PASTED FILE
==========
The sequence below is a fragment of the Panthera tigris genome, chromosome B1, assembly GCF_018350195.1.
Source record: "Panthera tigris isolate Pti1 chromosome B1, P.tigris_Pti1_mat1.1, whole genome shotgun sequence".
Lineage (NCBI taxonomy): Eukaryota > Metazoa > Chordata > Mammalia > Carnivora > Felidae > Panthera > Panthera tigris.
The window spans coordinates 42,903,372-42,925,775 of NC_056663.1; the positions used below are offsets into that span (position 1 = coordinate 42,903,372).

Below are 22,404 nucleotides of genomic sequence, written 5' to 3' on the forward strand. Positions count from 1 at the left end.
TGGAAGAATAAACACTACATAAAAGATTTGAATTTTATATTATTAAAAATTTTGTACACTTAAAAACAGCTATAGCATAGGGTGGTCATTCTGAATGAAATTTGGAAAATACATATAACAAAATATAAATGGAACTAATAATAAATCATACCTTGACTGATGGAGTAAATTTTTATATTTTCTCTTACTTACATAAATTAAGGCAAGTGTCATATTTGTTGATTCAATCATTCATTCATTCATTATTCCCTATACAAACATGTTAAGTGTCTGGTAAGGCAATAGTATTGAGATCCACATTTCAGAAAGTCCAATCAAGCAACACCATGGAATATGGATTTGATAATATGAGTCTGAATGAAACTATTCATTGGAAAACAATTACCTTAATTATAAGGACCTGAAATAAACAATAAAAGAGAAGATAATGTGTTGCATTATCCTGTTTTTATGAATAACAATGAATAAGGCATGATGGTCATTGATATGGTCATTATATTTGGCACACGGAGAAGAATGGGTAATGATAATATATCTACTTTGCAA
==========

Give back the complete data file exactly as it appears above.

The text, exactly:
The sequence below is a fragment of the Panthera tigris genome, chromosome B1, assembly GCF_018350195.1.
Source record: "Panthera tigris isolate Pti1 chromosome B1, P.tigris_Pti1_mat1.1, whole genome shotgun sequence".
Lineage (NCBI taxonomy): Eukaryota > Metazoa > Chordata > Mammalia > Carnivora > Felidae > Panthera > Panthera tigris.
The window spans coordinates 42,903,372-42,925,775 of NC_056663.1; the positions used below are offsets into that span (position 1 = coordinate 42,903,372).

Below are 22,404 nucleotides of genomic sequence, written 5' to 3' on the forward strand. Positions count from 1 at the left end.
TGGAAGAATAAACACTACATAAAAGATTTGAATTTTATATTATTAAAAATTTTGTACACTTAAAAACAGCTATAGCATAGGGTGGTCATTCTGAATGAAATTTGGAAAATACATATAACAAAATATAAATGGAACTAATAATAAATCATACCTTGACTGATGGAGTAAATTTTTATATTTTCTCTTACTTACATAAATTAAGGCAAGTGTCATATTTGTTGATTCAATCATTCATTCATTCATTATTCCCTATACAAACATGTTAAGTGTCTGGTAAGGCAATAGTATTGAGATCCACATTTCAGAAAGTCCAATCAAGCAACACCATGGAATATGGATTTGATAATATGAGTCTGAATGAAACTATTCATTGGAAAACAATTACCTTAATTATAAGGACCTGAAATAAACAATAAAAGAGAAGATAATGTGTTGCATTATCCTGTTTTTATGAATAACAATGAATAAGGCATGATGGTCATTGATATGGTCATTATATTTGGCACACGGAGAAGAATGGGTAATGATAATATATCTACTTTGCAA